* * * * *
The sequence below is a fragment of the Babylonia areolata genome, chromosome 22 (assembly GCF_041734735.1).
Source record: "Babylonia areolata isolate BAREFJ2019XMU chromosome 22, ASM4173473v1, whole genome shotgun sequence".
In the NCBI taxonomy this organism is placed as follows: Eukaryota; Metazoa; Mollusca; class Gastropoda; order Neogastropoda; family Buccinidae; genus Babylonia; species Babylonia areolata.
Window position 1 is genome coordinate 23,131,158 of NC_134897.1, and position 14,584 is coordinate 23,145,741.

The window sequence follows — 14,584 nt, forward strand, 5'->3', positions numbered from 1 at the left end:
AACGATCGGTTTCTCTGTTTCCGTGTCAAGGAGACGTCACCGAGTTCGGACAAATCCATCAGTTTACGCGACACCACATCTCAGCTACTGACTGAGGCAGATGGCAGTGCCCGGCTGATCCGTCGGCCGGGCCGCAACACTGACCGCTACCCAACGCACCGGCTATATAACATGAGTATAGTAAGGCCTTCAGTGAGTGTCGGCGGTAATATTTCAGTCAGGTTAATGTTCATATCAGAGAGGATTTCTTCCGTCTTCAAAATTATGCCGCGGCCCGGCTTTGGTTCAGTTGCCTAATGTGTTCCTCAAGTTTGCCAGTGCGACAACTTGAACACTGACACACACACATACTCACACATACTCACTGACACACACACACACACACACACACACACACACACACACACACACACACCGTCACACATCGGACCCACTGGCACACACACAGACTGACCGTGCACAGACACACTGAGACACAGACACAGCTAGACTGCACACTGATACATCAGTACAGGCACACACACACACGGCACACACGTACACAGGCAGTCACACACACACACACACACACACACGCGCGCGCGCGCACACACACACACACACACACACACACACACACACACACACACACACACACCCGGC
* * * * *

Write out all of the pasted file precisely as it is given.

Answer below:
The sequence below is a fragment of the Babylonia areolata genome, chromosome 22 (assembly GCF_041734735.1).
Source record: "Babylonia areolata isolate BAREFJ2019XMU chromosome 22, ASM4173473v1, whole genome shotgun sequence".
In the NCBI taxonomy this organism is placed as follows: Eukaryota; Metazoa; Mollusca; class Gastropoda; order Neogastropoda; family Buccinidae; genus Babylonia; species Babylonia areolata.
Window position 1 is genome coordinate 23,131,158 of NC_134897.1, and position 14,584 is coordinate 23,145,741.

The window sequence follows — 14,584 nt, forward strand, 5'->3', positions numbered from 1 at the left end:
AACGATCGGTTTCTCTGTTTCCGTGTCAAGGAGACGTCACCGAGTTCGGACAAATCCATCAGTTTACGCGACACCACATCTCAGCTACTGACTGAGGCAGATGGCAGTGCCCGGCTGATCCGTCGGCCGGGCCGCAACACTGACCGCTACCCAACGCACCGGCTATATAACATGAGTATAGTAAGGCCTTCAGTGAGTGTCGGCGGTAATATTTCAGTCAGGTTAATGTTCATATCAGAGAGGATTTCTTCCGTCTTCAAAATTATGCCGCGGCCCGGCTTTGGTTCAGTTGCCTAATGTGTTCCTCAAGTTTGCCAGTGCGACAACTTGAACACTGACACACACACATACTCACACATACTCACTGACACACACACACACACACACACACACACACACACACACACACACACACCGTCACACATCGGACCCACTGGCACACACACAGACTGACCGTGCACAGACACACTGAGACACAGACACAGCTAGACTGCACACTGATACATCAGTACAGGCACACACACACACGGCACACACGTACACAGGCAGTCACACACACACACACACACACACACGCGCGCGCGCGCACACACACACACACACACACACACACACACACACACACACACACACACACCCGGC